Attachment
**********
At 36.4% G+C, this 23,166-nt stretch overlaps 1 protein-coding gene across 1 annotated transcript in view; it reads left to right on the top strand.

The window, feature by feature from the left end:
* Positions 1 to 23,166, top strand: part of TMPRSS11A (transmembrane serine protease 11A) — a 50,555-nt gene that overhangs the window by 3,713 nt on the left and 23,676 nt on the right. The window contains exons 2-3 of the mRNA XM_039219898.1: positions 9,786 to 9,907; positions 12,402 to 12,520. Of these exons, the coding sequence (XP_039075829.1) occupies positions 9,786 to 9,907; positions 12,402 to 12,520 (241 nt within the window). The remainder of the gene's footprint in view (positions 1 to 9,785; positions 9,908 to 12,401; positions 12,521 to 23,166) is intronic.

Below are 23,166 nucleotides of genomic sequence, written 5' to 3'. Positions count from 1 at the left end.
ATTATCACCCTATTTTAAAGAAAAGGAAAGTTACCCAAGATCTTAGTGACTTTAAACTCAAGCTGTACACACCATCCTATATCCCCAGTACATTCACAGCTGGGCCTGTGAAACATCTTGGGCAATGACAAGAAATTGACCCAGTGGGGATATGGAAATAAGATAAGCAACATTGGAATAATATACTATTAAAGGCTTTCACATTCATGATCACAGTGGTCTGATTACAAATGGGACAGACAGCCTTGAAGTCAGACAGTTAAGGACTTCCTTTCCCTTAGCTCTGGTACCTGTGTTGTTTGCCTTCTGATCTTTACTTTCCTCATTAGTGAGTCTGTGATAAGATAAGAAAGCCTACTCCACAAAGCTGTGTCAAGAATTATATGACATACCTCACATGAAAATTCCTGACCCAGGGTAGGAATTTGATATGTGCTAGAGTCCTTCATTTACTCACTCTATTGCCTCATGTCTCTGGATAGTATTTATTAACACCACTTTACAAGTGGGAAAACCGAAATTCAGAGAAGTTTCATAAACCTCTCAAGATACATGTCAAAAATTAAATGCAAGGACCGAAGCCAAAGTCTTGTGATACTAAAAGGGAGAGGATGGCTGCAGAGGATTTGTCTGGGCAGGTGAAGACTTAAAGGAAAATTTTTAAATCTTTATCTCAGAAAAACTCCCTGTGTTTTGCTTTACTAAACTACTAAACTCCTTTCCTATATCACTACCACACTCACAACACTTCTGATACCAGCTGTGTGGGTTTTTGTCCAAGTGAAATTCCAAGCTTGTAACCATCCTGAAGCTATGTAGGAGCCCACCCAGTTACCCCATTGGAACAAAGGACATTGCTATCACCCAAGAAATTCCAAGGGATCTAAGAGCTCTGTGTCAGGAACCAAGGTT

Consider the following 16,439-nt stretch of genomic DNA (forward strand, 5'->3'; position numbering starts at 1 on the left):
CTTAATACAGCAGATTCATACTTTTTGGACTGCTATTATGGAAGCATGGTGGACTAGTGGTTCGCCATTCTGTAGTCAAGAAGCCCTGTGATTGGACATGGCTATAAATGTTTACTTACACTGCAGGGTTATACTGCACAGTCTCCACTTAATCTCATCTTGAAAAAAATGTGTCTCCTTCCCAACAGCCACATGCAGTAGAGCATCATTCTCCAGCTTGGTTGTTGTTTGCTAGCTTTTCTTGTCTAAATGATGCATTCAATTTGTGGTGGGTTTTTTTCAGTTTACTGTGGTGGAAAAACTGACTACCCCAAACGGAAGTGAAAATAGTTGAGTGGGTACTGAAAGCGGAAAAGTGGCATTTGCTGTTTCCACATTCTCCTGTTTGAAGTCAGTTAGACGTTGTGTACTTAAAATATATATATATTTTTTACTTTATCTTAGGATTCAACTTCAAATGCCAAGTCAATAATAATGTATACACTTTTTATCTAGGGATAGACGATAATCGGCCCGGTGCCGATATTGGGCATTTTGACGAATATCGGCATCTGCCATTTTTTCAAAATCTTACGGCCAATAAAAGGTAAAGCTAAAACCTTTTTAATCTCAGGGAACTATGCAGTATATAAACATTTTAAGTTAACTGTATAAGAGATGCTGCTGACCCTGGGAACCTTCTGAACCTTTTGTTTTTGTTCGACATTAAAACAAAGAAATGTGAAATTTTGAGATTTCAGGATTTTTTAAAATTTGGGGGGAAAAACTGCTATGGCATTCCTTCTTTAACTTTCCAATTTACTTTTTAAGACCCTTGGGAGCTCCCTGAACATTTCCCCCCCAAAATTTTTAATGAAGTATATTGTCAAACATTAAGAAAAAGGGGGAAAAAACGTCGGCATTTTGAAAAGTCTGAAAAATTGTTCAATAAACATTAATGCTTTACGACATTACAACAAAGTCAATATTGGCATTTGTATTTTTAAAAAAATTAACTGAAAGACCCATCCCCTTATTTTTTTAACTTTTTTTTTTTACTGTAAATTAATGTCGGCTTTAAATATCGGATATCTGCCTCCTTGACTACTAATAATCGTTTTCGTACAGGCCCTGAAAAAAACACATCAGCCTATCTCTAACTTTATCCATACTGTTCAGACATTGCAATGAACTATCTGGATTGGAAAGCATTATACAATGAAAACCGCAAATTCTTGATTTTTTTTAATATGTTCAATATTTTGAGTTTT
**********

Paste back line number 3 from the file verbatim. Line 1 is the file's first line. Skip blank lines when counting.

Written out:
* Positions 1 to 23,166, top strand: part of TMPRSS11A (transmembrane serine protease 11A) — a 50,555-nt gene that overhangs the window by 3,713 nt on the left and 23,676 nt on the right. The window contains exons 2-3 of the mRNA XM_039219898.1: positions 9,786 to 9,907; positions 12,402 to 12,520. Of these exons, the coding sequence (XP_039075829.1) occupies positions 9,786 to 9,907; positions 12,402 to 12,520 (241 nt within the window). The remainder of the gene's footprint in view (positions 1 to 9,785; positions 9,908 to 12,401; positions 12,521 to 23,166) is intronic.